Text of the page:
These Halifax Bakers Share the Secret Ingredient to Success
Tart & Soul Café co-owners Safia Haq and Lisa Brow took their passion for baking and turned it into a profitable business
It started with a Facebook ad. Safia Haq and Lisa Brow met in baking school and had long talked about opening something of their own. At the time, the two friends were in jobs that were naturally about to end—that’s when they saw it.
“It just said, ‘Have you ever dreamed of opening your own café?’ And I was like, ‘Yes. I have dreamed of opening my own café,’” recalls Haq, who screenshotted the Facebook ad posted by someone looking to sublease a local Halifax café and sent it to Brow. “So we wrote a proposal, submitted it, had a few meetings, and then a bunch of other things happened, and here we are.”
Together, Haq and Brow opened Tart & Soul Café and
wholesale bakery in 2017.
They offer an array of delicious confections and beverages, but also specialize in catering and wedding orders—including one that looked like a cake on the outside, but was filled with their signature cinnamon buns on the inside. Brow jokes that in their partnership, she’s the tart, and Haq is the soul—but like the name of their café, they work better, together.
Here’s how Haq and Brow baked up some sweet success, despite not having a background in business:
How would you describe your typical Tart & Soul Café customer?
Haq: It was really important for us for it to be super welcoming to anyone. We literally mean anyone. Any gender, any nationality, and age group, and for me, as a queer, Muslim woman who has mental health stuff too, it’s really important to feel like you fit in somewhere. Just being welcoming to everyone means anyone can fit in, and I think that makes our space really unique and important.
Lisa Brow: It’s like a warm, cozy feeling. Every second
customer gets a hug when they come in here.
How did you transition your relationship from best friends to business partners?
Brow: We’re both very different people, but we play off of each other’s strengths and weaknesses. I’ve never met someone who works as hard as this person and puts up with this person, because sometimes I’m hard to deal with.
Haq: When one of us isn’t feeling something, then the other one just does it, even though it’s not necessarily what they want to do. For example, calling the bank or calling CRA or whatever. Or if one of us really doesn’t want to make bagels that day, the other one will do it because that’s just what you do in a partnership like this.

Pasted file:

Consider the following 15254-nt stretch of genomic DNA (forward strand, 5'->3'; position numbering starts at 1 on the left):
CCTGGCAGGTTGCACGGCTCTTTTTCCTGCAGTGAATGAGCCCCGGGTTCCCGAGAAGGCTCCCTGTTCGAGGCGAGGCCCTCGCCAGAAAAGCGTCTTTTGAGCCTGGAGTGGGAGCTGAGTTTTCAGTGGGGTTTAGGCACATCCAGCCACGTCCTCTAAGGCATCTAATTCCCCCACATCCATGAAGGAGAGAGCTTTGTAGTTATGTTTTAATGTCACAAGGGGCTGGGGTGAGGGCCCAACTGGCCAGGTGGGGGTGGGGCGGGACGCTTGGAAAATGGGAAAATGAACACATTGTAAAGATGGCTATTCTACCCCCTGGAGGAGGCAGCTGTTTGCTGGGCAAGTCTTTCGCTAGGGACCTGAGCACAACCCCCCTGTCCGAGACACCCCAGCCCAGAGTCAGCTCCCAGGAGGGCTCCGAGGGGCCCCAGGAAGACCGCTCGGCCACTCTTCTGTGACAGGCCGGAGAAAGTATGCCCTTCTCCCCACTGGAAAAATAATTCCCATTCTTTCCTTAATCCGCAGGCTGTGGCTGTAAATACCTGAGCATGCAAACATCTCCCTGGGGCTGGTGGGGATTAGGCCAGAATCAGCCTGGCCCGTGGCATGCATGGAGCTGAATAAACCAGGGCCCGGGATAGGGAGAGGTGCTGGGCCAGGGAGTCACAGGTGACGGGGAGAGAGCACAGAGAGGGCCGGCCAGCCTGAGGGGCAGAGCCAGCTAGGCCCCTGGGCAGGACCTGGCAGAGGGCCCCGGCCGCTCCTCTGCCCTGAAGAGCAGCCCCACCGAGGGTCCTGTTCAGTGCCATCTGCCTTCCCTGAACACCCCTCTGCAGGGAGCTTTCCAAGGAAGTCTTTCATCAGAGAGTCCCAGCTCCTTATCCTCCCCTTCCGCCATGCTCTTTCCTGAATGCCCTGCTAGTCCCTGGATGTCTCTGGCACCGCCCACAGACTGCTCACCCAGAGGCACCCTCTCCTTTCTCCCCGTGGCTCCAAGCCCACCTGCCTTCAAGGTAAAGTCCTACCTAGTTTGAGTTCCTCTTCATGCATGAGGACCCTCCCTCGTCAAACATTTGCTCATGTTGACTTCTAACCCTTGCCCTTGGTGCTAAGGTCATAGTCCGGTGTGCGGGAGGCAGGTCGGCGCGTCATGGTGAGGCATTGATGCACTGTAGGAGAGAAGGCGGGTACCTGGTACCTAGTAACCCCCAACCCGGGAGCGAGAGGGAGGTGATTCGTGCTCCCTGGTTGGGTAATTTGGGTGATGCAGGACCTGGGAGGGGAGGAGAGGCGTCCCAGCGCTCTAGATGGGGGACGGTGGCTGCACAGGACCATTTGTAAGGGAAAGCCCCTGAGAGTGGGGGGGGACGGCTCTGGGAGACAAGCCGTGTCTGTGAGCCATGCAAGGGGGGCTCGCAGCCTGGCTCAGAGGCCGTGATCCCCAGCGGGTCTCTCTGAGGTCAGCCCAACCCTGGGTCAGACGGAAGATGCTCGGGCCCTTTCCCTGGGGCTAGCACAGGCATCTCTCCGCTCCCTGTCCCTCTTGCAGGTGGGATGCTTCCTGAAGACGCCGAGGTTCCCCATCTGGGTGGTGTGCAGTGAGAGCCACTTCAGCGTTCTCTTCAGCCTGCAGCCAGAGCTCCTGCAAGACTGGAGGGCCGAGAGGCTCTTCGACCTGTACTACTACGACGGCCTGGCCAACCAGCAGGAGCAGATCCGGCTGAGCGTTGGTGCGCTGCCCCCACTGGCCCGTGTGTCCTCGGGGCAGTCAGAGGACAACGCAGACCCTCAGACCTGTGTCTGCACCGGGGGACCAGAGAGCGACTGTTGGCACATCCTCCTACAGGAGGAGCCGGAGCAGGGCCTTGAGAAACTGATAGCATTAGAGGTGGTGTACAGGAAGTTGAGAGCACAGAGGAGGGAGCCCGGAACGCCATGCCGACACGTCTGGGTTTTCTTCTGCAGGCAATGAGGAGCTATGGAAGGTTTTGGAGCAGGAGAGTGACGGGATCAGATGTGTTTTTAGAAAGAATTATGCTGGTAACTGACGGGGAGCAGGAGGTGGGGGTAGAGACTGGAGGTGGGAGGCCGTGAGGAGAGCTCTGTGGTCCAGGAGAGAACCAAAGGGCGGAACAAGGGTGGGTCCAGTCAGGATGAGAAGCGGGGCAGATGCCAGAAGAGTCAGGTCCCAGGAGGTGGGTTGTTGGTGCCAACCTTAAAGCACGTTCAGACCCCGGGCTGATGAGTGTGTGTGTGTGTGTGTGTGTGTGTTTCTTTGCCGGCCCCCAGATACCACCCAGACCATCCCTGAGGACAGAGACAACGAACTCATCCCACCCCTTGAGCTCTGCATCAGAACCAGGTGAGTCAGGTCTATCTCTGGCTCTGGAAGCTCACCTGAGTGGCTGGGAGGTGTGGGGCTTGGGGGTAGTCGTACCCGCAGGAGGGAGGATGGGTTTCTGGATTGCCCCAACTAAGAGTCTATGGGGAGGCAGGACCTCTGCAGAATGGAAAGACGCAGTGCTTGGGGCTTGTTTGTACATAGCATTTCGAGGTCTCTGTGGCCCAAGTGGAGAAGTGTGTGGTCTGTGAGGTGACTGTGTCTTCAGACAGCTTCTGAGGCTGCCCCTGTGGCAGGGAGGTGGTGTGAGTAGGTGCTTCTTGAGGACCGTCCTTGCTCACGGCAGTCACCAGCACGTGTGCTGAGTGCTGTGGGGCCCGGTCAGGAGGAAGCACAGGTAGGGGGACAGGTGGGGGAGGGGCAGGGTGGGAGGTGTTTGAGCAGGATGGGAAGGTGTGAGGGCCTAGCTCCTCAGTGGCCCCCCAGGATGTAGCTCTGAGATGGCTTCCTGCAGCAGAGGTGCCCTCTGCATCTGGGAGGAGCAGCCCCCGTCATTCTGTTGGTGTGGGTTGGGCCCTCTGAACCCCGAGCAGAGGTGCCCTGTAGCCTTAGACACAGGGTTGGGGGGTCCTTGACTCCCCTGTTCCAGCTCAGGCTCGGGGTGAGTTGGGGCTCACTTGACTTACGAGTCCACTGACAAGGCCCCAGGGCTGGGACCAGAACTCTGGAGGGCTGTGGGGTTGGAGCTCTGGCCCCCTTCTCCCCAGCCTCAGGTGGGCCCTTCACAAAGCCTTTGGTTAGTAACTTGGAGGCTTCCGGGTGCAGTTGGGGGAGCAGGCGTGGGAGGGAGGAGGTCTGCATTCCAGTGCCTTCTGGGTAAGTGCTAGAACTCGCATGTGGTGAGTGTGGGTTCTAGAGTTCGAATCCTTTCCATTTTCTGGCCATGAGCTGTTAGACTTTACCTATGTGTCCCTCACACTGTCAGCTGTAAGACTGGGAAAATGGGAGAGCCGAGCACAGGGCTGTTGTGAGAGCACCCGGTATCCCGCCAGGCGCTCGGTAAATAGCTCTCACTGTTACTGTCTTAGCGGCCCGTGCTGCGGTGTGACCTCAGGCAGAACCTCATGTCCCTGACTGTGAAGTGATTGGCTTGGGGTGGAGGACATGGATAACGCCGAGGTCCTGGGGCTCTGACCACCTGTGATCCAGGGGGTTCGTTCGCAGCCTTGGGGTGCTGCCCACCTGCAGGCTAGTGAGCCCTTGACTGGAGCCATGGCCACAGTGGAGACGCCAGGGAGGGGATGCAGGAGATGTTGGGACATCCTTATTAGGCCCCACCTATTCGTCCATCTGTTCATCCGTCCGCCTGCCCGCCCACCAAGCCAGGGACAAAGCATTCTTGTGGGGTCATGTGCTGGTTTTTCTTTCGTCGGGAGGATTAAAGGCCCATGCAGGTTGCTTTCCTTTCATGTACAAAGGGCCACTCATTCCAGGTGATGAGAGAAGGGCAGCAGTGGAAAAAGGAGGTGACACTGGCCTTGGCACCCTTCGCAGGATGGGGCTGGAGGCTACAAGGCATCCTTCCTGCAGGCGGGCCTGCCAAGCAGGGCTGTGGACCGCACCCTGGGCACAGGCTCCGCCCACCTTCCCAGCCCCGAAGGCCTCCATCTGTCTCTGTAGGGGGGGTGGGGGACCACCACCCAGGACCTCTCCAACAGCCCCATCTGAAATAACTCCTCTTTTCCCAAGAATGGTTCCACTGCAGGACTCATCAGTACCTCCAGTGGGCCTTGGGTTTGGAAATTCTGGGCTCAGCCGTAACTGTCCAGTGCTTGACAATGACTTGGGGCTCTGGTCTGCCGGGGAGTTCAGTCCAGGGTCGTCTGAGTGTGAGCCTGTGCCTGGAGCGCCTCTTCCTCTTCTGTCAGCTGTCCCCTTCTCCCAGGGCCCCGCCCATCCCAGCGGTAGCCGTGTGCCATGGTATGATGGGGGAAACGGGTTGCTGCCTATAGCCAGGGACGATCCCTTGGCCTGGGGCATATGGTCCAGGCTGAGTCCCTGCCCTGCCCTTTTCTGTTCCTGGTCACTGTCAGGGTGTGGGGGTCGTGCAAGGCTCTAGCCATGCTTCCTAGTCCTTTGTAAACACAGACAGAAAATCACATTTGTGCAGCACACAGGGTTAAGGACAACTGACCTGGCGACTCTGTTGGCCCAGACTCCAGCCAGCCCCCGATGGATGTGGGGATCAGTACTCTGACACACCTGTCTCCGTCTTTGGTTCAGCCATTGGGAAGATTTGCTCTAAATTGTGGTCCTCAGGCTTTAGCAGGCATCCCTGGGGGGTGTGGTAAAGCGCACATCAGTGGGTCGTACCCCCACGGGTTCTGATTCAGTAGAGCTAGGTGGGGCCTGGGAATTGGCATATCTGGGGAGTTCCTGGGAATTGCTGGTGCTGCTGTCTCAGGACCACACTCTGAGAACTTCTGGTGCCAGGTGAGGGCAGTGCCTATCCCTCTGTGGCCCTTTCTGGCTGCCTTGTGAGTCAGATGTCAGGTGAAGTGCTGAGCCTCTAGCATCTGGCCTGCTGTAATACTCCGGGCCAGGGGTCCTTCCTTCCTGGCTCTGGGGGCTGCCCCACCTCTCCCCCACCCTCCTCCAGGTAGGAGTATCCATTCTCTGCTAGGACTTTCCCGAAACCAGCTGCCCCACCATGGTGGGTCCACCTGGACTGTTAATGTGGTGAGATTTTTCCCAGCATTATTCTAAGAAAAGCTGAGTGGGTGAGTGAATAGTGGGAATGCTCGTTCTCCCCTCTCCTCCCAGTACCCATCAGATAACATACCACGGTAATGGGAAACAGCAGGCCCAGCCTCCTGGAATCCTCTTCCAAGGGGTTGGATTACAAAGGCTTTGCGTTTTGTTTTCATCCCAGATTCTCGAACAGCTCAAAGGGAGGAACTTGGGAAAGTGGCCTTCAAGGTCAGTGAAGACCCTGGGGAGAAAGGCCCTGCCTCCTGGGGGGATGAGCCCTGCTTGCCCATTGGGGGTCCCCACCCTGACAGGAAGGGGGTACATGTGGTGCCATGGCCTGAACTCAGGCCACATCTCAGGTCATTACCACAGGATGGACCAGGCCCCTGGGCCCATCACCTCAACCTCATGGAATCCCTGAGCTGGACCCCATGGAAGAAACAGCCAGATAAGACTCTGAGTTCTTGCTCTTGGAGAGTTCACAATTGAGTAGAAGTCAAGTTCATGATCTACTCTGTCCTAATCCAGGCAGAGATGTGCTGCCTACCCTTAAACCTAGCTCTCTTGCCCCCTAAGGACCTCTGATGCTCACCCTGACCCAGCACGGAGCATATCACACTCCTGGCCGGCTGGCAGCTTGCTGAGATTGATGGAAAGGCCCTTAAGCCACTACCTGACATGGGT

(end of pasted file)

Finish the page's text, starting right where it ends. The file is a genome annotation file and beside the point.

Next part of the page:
What is one of the biggest challenges you’ve faced with your business?
Haq: One of the biggest challenges that we’ve faced is the differentiation between working at your business and working on your business. Because we bake a lot in the back. We are always in the kitchen doing stuff. But at the same time, we are trying to grow a business and we have to do paperwork and we have to do admin stuff and we have to have meetings and go to business things and go out and be the face of Tart & Soul. You have to make the time for the stuff that doesn’t feel as important day-to-day, but it’s actually more important in the long run.
What relationship do you have with other local business owners?
Brow: We found our women entrepreneur support system by supporting these other businesses.
Haq: Because we do a lot of wholesale, we work with a ton of other café owners. We have been so honest and open with our other café-owner friends that it’s so nice to have this network of people who have been open a couple years longer, or maybe you have been open a couple years longer.
Brow: We want to build each other up. A lot of this industry, the food industry, is a lot of competition, especially among women. Everyone preaches, “Yeah, female empowerment, whatever.” But then when you actually get in the kitchen, it is not always like that. There’s enough business to go around in the café industry here. Everyone has something unique to offer, so we’re into talking to other café owners. If someone wants a really good pumpkin spice latte, we’re going to send them up the street to the café that our friend owns because we know they make a great pumpkin spice latte. If we don’t have something, we love to refer people to other places within our support group.
What advice do you have for other women entrepreneurs who come from diverse backgrounds?
Haq: I think for other diverse women entrepreneurs, finding someone who is doing something similar to you asking them directly if they can offer some advice to you. Because people in any industry, if you’re approaching them with respect and enthusiasm and excitement, they are very willing to tell you what they know.
What is the scale of your business now, two years after you first opened?
Haq: So when we first started, we had three wholesale customers and that was around 30 per cent of our business. At the end of the first year, it was 60 per cent of our sales. Now we’re around two years and a few months, and we have 10-12 wholesale customers. It just keeps growing and growing. People recognize us on the street, which is weird.
Brow: Yeah, we blew all of our financial projections out of the water immediately.
How do you hope to scale up Tart & Soul Café?
Haq: We’re looking to expand, essentially we want to move into the space next door, turn that into a café, so have more seats, more fridge space. Turn the current café into a bakery with more table space. So more baked goods, more wholesale customers, more walk-in customers, more special orders.
Brow: Room for events. More room to breathe.
What advice do you have for other women who are thinking of starting their own businesses?
Haq: The one thing I would say to a young woman who wants to start a business and is not sure or is doubting herself is, “You can do it! It’s going to be hard, but you got this and it’s going to be fine.”
Brow: Find your support group, find your best friend to do this with every day because it is so rewarding.